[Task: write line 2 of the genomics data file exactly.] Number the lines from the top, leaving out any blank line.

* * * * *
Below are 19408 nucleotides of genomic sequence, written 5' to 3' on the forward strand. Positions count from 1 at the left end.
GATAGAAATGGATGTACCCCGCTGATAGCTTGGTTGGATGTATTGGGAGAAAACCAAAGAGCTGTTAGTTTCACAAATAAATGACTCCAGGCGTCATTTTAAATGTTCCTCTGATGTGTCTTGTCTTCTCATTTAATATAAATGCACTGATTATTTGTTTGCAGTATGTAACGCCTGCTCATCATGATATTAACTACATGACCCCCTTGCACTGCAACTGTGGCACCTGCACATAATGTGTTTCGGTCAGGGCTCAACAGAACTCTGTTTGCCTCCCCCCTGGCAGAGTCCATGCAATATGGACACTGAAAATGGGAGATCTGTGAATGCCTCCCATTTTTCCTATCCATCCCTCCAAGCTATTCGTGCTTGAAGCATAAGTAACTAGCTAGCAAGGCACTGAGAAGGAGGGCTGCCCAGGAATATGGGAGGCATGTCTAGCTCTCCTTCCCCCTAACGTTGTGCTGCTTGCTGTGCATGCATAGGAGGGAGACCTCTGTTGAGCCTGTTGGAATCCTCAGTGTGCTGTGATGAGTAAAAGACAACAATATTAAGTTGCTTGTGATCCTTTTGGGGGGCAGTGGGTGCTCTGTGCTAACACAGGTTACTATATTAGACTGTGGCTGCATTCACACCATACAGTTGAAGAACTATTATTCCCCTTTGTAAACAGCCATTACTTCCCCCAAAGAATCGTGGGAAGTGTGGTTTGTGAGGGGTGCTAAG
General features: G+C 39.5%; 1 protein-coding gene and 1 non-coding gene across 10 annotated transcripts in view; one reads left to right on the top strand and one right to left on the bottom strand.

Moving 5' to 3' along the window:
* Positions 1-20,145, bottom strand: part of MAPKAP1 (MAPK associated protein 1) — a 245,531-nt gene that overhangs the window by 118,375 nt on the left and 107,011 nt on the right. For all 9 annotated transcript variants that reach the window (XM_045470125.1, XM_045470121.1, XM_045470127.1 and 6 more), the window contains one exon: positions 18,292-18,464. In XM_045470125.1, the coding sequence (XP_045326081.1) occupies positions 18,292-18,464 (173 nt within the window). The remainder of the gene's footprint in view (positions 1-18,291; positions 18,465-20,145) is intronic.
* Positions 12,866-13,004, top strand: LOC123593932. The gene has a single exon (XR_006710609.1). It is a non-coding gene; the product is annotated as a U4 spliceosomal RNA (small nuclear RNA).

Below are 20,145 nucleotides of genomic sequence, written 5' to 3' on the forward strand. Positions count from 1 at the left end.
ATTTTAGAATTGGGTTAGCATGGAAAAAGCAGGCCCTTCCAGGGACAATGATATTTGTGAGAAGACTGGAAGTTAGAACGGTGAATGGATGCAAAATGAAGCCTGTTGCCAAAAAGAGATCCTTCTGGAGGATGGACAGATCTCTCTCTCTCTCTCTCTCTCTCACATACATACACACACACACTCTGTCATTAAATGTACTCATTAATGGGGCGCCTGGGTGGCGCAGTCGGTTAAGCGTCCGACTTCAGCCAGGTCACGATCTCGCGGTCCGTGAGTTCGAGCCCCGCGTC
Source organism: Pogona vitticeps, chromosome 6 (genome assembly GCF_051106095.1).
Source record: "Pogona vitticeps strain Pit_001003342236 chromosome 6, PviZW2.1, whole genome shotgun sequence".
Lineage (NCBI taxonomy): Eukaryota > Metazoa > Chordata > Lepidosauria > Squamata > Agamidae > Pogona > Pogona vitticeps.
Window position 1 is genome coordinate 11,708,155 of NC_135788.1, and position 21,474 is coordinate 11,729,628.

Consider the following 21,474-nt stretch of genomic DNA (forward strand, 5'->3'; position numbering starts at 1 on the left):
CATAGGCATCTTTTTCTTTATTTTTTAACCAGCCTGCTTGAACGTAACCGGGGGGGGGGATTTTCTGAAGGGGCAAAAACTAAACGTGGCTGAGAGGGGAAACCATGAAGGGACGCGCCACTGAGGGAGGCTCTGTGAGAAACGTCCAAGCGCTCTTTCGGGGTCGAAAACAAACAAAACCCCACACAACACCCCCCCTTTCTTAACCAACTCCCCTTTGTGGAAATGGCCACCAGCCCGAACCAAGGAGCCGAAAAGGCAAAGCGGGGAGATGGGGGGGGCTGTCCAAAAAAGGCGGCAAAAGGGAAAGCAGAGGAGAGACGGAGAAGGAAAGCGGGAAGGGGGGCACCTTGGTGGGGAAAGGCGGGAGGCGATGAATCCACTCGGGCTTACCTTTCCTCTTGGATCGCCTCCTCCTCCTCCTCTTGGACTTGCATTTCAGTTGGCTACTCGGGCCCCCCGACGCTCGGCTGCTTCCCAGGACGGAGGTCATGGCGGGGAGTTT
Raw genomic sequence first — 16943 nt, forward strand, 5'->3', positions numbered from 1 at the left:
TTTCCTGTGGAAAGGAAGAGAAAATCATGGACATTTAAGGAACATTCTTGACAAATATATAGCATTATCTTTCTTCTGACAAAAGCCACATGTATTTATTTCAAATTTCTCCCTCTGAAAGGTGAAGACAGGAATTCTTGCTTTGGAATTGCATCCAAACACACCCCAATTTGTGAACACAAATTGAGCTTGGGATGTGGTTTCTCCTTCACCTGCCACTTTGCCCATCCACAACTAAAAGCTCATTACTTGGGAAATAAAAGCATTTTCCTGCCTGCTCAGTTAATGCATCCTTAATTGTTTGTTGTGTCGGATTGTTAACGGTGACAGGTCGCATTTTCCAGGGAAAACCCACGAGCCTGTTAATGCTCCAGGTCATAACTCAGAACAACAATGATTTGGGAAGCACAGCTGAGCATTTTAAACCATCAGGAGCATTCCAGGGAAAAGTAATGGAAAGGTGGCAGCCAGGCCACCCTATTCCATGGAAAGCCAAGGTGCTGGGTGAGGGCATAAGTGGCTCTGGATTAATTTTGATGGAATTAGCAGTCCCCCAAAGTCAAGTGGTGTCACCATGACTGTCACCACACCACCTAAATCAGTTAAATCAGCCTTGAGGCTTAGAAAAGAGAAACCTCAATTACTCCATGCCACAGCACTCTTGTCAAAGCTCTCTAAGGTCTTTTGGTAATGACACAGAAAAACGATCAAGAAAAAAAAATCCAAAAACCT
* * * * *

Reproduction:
GATAGAAATGGATGTACCCCGCTGATAGCTTGGTTGGATGTATTGGGAGAAAACCAAAGAGCTGTTAGTTTCACAAATAAATGACTCCAGGCGTCATTTTAAATGTTCCTCTGATGTGTCTTGTCTTCTCATTTAATATAAATGCACTGATTATTTGTTTGCAGTATGTAACGCCTGCTCATCATGATATTAACTACATGACCCCCTTGCACTGCAACTGTGGCACCTGCACATAATGTGTTTCGGTCAGGGCTCAACAGAACTCTGTTTGCCTCCCCCCTGGCAGAGTCCATGCAATATGGACACTGAAAATGGGAGATCTGTGAATGCCTCCCATTTTTCCTATCCATCCCTCCAAGCTATTCGTGCTTGAAGCATAAGTAACTAGCTAGCAAGGCACTGAGAAGGAGGGCTGCCCAGGAATATGGGAGGCATGTCTAGCTCTCCTTCCCCCTAACGTTGTGCTGCTTGCTGTGCATGCATAGGAGGGAGACCTCTGTTGAGCCTGTTGGAATCCTCAGTGTGCTGTGATGAGTAAAAGACAACAATATTAAGTTGCTTGTGATCCTTTTGGGGGGCAGTGGGTGCTCTGTGCTAACACAGGTTACTATATTAGACTGTGGCTGCATTCACACCATACAGTTGAAGAACTATTATTCCCCTTTGTAAACAGCCATTACTTCCCCCAAAGAATCGTGGGAAGTGTGGTTTGTGAGGGGTGCTAAG